New Zealand’s next Prime Minister Chris Hipkins vows to “get things done”


Chris Hipkins told reporters he felt “energized and excited” about the new job.


New Zealand’s former Covid-19 response minister Chris Hipkins vowed on Saturday to “get things done” and win a looming general election in October after being chosen as the only candidate to replace Jacinda Ardern as prime minister . The 44-year-old red-haired politician emerged as the sole candidate to lead the ruling Labor party in a meeting of MPs, and now faces what is seen as the mere formality of a confirmation by his colleagues on Sunday.

As leader of the party, he will take over as the country’s 41st prime minister following Ardern’s shock resignation on Thursday. Ardern said she would step down on February 7, but she could do so sooner because her successor was chosen in just 48 hours.

“I like to think I’m pretty decisive and can get things done,” Hipkins told reporters outside parliament in the capital, Wellington.

As his party trailed in the polls over criticism of rising prices, poverty and crime rates, reporters questioned whether he could win the October 14 election.

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“Yes,” he replied.

A global figurehead of progressive politics, Ardern stunned New Zealand by announcing her abrupt departure from office less than three years after securing a second term in a landslide election victory.

The 42-year-old – who guided the country through natural disasters, the Covid pandemic and the worst terror attack ever – said she no longer had “enough in the tank”.

Ardern said her decision to step down was “tinged with sadness”, but after making the announcement she had “slept well for the first time in a long time”.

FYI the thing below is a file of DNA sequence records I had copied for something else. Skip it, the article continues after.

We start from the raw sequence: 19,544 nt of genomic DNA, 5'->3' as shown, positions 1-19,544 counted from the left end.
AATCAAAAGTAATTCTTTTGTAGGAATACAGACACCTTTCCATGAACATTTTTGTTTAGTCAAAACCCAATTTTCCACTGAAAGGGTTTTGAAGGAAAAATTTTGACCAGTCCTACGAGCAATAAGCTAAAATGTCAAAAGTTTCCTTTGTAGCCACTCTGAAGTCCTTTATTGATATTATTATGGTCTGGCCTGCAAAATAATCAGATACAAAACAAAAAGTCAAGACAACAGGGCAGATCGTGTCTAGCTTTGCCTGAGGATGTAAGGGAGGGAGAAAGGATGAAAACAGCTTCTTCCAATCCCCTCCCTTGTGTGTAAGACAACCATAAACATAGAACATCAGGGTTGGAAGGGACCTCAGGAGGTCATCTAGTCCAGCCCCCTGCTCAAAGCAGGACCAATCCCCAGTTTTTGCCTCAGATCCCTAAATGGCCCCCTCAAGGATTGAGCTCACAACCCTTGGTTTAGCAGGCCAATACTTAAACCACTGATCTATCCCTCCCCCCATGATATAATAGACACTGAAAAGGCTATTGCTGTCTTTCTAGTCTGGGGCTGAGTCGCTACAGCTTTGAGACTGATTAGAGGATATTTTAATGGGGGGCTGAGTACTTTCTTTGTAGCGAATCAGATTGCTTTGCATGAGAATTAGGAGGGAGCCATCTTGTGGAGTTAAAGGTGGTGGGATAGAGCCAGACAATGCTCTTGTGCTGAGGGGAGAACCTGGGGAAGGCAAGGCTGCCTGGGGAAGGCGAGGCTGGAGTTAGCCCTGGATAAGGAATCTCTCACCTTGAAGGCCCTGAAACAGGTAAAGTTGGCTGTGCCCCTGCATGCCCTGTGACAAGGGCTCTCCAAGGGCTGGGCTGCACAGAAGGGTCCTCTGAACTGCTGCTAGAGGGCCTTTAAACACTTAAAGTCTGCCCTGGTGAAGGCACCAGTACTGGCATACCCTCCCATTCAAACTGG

Political commentators are lining up to condemn the social media abuse increasingly directed against Ardern before her resignation.

‘Intolerable vitriol’

Hipkins praised Ardern as “the leader we needed at the time we needed him”, but agreed that she had been on the receiving end of “absolutely unbearable vitriol”.

Ardern’s successor is widely seen as a safe pair of hands with more than 14 years in parliament.

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Hipkins told reporters he felt “energized and excited” about the new job.

“It’s a big day for a Hutt boy,” he said, referring to the Hutt Valley region near Wellington.

“My parents came from relatively humble beginnings and worked very hard to give my brother and me a good life,” Hipkins added, pledging to give New Zealanders the chance to improve their lives.

The incoming prime minister said he had already spoken with Australian Prime Minister Anthony Albanese.

He refused to give any policy or ministerial plans, except that he intended to keep Treasury Secretary Grant Robertson in place.

The right-wing ACT party urged him to “deliver content rather than snowball New Zealand with spin”.

The Green Party said they look forward to working with him to “end poverty, take bold climate action and protect our native wildlife”.

Hipkins’ appointment refuted speculation that Justice Minister Kiri Allan, one of Labour’s top Maori MPs, would have become the country’s first Maori prime minister.

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Allan praised Hipkins as decisive and said she believed he would make “an incredibly strong prime minister”.

Hipkins received praise for his nearly two-year term as Covid response minister in a country that closed its borders to keep out the coronavirus and only fully reopened last August.

He admitted last year that people were tired of strict pandemic restrictions and described the border closures as “heavy”.

Hipkins told reporters on Saturday that he enjoys cycling, gardening, odd jobs and being outdoors, but admitted: “Maybe I don’t have the best fashion sense in Parliament.”

Asked if it would be a historic moment to be a red-headed prime minister, he said: “I think it’s about time we had a ginger at the top.”

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